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Murph: McCaffrey toeing dangerous line by not playing Sun Bowl




These days, the older generation derisively calls the new generation the “participation trophy era”, mocking today’s kids who get a trophy for just participating in sports.

And then Christian McCaffrey, Stanford’s star running back, won’t even participate.

No trophy for Christian!

The news that McCaffrey, arguably the greatest all-around football player in Stanford history (apologies to Ernie Nevers, Jim Plunkett, John Elway and Andrew Luck), will elect to sit out the Dec. 30 Sun Bowl to “begin my draft prep immediately” clanged in the ears of many sports fans this week.

To the kid who defined effort and intensity on the Stanford gridiron, many are saying: Say what?

The ensuing debate has cleaved the sports nation.

On one side of the room are those who defend McCaffrey, who decry a system rotten with meaningless bowls, where coaches make all the money and college athletes risk their physical beings for no compensation other than a scholarship.

On the other side of the room are those who criticize McCaffrey, noting that he’s quitting on his team before one last game together, leaving the team before finishing the journey, chucking aside more weeks of practice with his compadres and brothers in arms so he can play it safe and keep his body intact for April’s NFL Draft.

I’m with the second group.

What McCaffrey has done here is shine a light on the very essence of being on a team, on the very concept of playing a sport and completing a task of joy and brotherhood.

For the record, count me in favor of being on a team, and count me in favor of playing a sport, and count me in favor of completing a task of joy and brotherhood.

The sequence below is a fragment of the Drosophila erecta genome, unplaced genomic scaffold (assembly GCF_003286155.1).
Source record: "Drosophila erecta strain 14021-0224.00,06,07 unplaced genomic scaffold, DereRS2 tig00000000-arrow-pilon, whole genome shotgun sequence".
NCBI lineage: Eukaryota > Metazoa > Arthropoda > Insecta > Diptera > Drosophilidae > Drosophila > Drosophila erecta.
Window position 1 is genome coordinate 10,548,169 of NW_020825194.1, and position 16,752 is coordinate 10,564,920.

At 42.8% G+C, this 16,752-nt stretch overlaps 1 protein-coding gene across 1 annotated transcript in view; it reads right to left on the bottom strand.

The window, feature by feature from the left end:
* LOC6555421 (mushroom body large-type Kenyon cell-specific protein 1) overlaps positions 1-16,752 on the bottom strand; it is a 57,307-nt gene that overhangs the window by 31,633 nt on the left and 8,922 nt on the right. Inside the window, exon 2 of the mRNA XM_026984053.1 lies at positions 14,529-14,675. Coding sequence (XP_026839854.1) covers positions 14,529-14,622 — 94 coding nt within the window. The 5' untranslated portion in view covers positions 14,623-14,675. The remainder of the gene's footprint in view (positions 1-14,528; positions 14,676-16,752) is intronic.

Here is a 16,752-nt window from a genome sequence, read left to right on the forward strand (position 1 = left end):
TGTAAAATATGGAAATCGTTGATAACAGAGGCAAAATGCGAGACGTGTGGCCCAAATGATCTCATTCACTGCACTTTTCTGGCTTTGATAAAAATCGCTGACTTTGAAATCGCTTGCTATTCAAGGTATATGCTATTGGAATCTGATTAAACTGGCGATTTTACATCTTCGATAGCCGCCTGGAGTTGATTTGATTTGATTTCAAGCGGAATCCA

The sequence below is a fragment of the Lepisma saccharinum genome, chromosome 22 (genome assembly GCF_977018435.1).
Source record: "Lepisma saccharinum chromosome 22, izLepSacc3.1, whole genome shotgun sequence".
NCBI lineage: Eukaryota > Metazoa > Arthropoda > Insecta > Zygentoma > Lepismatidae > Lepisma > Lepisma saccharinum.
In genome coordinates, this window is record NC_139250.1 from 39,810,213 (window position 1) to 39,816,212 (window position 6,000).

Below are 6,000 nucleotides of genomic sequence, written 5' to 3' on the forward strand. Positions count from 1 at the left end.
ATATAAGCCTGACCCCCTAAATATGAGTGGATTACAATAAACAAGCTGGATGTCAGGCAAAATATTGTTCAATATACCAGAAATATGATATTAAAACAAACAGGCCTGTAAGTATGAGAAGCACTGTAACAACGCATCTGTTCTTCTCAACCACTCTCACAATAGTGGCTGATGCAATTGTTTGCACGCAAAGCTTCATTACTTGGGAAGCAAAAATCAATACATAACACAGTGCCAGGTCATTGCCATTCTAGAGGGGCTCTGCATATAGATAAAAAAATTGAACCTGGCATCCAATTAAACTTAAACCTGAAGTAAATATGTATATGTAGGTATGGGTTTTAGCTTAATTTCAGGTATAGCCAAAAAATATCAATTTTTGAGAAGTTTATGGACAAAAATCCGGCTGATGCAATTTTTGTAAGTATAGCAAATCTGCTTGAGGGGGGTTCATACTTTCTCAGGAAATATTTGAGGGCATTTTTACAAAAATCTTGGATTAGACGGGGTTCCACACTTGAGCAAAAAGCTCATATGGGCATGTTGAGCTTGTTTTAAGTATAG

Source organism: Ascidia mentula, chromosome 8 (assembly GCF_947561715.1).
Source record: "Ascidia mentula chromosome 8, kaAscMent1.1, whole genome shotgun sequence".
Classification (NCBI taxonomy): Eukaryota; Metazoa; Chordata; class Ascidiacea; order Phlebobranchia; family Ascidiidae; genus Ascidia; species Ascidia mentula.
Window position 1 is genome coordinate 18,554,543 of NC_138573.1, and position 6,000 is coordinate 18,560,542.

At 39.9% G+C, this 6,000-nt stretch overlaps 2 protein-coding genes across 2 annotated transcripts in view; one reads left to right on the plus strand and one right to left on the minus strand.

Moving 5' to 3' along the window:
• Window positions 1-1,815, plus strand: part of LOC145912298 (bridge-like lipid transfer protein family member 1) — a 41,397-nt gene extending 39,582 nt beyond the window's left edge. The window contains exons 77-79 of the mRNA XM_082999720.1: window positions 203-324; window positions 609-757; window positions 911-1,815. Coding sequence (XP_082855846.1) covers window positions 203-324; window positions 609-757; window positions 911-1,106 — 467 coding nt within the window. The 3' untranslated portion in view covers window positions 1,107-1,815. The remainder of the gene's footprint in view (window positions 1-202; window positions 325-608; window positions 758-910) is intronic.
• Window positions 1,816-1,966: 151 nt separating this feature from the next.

Otherwise, what is the meaning of life?

Sorry. Got my French philosopher hat on there for a second. I’ll take it off.

Sure, it’s a risk to play in the Sun Bowl. It was also a risk to play in Stanford’s last game against Rice, which had no bearing on the Cardinal’s conference hopes. It was also a risk to play against Cal in the Big Game, when it was already known Stanford couldn’t win the Pac-12 North.

Where do we draw the line on what is a meaningful game, and what isn’t? And what is a meaningful bowl game, and what isn’t? Neither Penn State nor USC has a chance at the national championship game, so should their draft-eligible players sit out the Rose Bowl to “begin draft prep immediately”? And if the answer is that the Rose Bowl is more meaningful than the Sun Bowl, where is that arbitrary line drawn?

Heck, the Sun Bowl’s actually a pretty good bowl. North Carolina’s quarterback, Mitch Trubisky, is a potential first-round pick in the NFL Draft. By McCaffrey’s logic, Trubisky should pack it in and meet McCaffrey at a Scottsdale gym for Pilates. A game? To end their college careers with one last win? One last bonding experience? One last climb atop the mountain with their fellow gladiators?

“Please.” McCaffrey would say to Trubisky. “Dude, come to the gym and we’ll get some core work in and have a smoothie.”

Sorry, don’t mean to sound too sardonic, it’s just that McCaffrey’s decision has left me sour. We try to teach our kids that once they start something, they should not quit. And while the lesson of Notre Dame’s Jaylen Brown — a top-5 pick who fell to the second round because of a bowl injury last year in the Fiesta Bowl — hangs over the proceedings, remember that McCaffrey has a $5 million tax-free insurance policy, according to ESPN, lest he get hurt.

If your argument is that 41 bowl games is too many, I’ll listen to you. If your argument is that college football is corrupt in that all the billions of TV dollars go nowhere near the players, I’ll listen to you and agree with you. But, if your argument is that those two things mean Christian McCaffrey — and Leonard Fournette of LSU, for that matter — should pack it in and skip their final bowl games with their teams, then you’re tearing at a different fabric.

You’re sort of making everything meaningless, really. McCaffrey could set a precedent where a player picks and chooses which games on the schedule are worth playing in. Maybe a conference game at lowly Oregon State is worth skipping, who knows?

We went through this in the last Jock Blog about healthy NBA scratches, didn’t we?

It winds up being funny that the participation trophy era has pioneered the art of not even participating.